It’s been a dream of mine to head to the motherland since I was a little girl. This year, I got to realise that dream by travelling to London, Scotland (and Paris) and I am SO happy I waited until I was in my mid-twenties to go. Why? Maturity. A finer sense of sacrifice and, thus, a higher appreciation for what I was experiencing. I was in Scotland from 9-15 May.
Driving through Scotland for the first time ever: I felt it. I was home. I couldn’t keep the grin from my face. After flying in to Glasgow from London, we caught a bus from the airport to our Enterprise car pick-up location. This was 3 stops away from the airport, and about £50 cheaper than picking it up from the airport!
Travel tip for Scotland: there are a whole heap of car rental places just outside airports. Look up a bus route to get there and it’ll save you some dosh!
We’d had a horror of a morning – up at 5.30am, caught a cab to Stansted Airport in London, it took us TWO HOURS to get through security at Stansted (the flight was an hour and a half total) and we nearly missed out flight, when we got to the airport we found that our Airbnb for that night had cancelled our accommodation and I couldn’t find anything reasonably priced anywhere else. Oh well, I managed not to panic because we were in SCOTLAND!
Travel tip for Scotland: if anything goes wrong, just remember you are in Scotland and you’ll instantly feel better!
Anyway, we picked the car up and I was elated. Everywhere I looked I could see beautiful mountains, rolling fields, and something Scottish. I had been waiting more than 20 years for this trip. I was so happy!
Our Enterprise agent was great and recommended a beautiful place at Loch Lomond for lunch. It had a stunning view of the Loch and it was a nice way to start our trip! We then drove further and found a place called Firkin Point. It was at this point that I just had to sit and stare at the view.
My life is generally stressful. Four days in London and I started to unwind. An hour in Scotland and I had relaxed.
I penned this at Firkin Point:
This place is beautiful. I feel at home. I could look as this loch forever, live in the mountains with the greenery and the beautiful, blue lake. I have a grin that I can’t wipe off my face. Ross is taking beautiful photos; I am sitting with my notebook and pen. Dogs bound up to us, momentarily free from the leash. Their excitement is contagious and I feel the freedom and the ease of my sorrows, stresses and fears. Skimming rocks surround me, a breeze chills my ears and the tip of my nose, but the sun balances it out and warms my legs and hair. I wonder what it would be like to swim here in the summer? The water is freezing now, but it may still warm. A deep drop just past the shore is visible. Does Nessie have a friend here?
We continued driving, taking note that you could camp at Firkin Point. In fact…
Travel tip for Scotland: you can camp pretty much anywhere. Sometimes you will need to pay, and occasionally there are restrictions, but you’re actually allowed to just set up on the side of the road…
Ross was incredibly tired, so he had a sleep in the car while I drove. I saw a sign pointing to the Falls of Falloch and thought, “Why not?” So I pulled into the parking area, grabbed a camera, and went exploring. I found a large waterfall with a big pool at the bottom, and there were people jumping off the rocks and into the water. My type of place! I climbed and explored, exactly the way I like to do it back home. The similarities between Scotland and Australia were unexpected.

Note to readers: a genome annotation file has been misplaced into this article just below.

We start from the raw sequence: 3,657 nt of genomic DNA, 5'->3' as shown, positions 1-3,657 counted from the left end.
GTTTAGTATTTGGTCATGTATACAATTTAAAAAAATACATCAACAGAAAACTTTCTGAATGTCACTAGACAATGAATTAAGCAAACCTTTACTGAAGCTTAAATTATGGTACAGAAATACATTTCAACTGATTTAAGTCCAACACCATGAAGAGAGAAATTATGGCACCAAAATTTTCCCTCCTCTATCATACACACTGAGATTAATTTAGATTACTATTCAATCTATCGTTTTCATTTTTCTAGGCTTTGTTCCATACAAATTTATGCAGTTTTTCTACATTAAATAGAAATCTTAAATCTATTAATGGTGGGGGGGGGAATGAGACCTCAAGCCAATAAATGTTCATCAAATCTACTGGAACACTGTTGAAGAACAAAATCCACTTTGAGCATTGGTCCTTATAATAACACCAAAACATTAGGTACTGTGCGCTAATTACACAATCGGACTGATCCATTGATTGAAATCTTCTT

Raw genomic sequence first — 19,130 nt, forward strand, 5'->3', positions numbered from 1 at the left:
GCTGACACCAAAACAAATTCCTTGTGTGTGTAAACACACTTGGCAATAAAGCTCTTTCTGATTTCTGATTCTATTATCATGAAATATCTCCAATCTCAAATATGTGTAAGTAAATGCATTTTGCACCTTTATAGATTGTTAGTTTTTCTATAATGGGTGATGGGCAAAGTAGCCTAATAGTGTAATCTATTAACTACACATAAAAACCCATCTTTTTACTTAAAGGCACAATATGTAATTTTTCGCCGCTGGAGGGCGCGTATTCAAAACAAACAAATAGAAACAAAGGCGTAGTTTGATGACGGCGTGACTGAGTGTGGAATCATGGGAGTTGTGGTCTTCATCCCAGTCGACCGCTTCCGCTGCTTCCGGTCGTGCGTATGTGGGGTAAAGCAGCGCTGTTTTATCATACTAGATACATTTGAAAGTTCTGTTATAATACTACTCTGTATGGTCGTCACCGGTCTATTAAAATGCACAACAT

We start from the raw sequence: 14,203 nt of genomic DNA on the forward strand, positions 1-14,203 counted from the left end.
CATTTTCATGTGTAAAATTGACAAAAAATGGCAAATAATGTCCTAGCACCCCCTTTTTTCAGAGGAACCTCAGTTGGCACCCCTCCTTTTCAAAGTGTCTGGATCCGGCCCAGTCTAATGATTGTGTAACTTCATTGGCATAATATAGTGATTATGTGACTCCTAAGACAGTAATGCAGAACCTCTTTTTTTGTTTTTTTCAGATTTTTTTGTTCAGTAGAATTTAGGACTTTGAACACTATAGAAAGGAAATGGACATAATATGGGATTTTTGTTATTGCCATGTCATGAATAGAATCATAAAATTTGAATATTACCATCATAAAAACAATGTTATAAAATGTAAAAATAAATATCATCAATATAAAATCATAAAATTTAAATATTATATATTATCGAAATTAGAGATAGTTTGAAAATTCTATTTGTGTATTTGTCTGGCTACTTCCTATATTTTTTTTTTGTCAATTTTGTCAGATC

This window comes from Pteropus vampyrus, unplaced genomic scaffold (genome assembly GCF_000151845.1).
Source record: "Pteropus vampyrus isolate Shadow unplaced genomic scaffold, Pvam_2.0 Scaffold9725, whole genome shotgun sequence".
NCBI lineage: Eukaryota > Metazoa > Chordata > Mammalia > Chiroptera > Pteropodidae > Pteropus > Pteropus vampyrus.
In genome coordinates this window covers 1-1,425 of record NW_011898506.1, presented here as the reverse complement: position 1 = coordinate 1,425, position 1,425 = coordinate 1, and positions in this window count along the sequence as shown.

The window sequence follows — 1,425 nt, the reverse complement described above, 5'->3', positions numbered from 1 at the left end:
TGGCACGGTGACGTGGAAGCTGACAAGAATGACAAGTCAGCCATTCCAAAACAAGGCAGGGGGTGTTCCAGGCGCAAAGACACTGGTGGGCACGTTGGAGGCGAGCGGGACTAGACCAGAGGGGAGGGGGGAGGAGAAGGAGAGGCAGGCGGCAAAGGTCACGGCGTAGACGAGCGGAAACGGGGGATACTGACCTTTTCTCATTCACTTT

I got to the top of the waterfall and found a shallower pool where some locals had added a rope swing and some other recreational objects. There were a few people splashing around so I did my best to not be a total creep but also yearned to join them!
I trudged back to the car and Ross was still asleep, so I started driving toward Glencoe. I stopped a few times along the way to find some beautiful views and local spots. I highly recommend doing this: amble your way around.
The mountains around Glencoe are stunning. They are huge, and they are snowcapped – even in May. We spent some time taking photos of the mountains, but Ross wanted to take more photos so I decided to go for a little gallivant down the hill. The Great Glen Walk goes right through here, so I stumbled my way down to the track and then across it to a creek running along the base of the mountains. I stumbled into another slice of heaven (and nearly broke my neck falling down it a little bit). A creek was surrounded by beautiful trees with birdsong emanating from them.
It was getting quite late (we didn’t realise how late it was because it was so light!) so we drove on toward Fort William. We stopped in at the Glencoe Visitor Centre on the way to see if they were open. They weren’t.
Travel tip for Scotland: just because something isn’t open doesn’t mean that their wifi isn’t on!
We kept driving as it looked like there was no accommodation in Glencoe. Driving along Loch Linnhe, there were a whole heap of B&Bs on the way. But nowhere caught our attention like the little cabins we stayed in that had a massive sign saying, “Pub. Food. Rooms” on its roof. It was very to-the-point, just the way we like! We had dinner and stayed at the Inchree Centre, just off Loch Linnhe. There was a girl working there who was SO excited to meet some Australians and was really lovely to us. We had dinner, which was very low-key, and set off to the ferry crossing (Connor Ferry) to watch the sun set behind the mountains.
The light didn’t fade until 10pm.
My first day in Scotland: I wish I could experience it over and over again.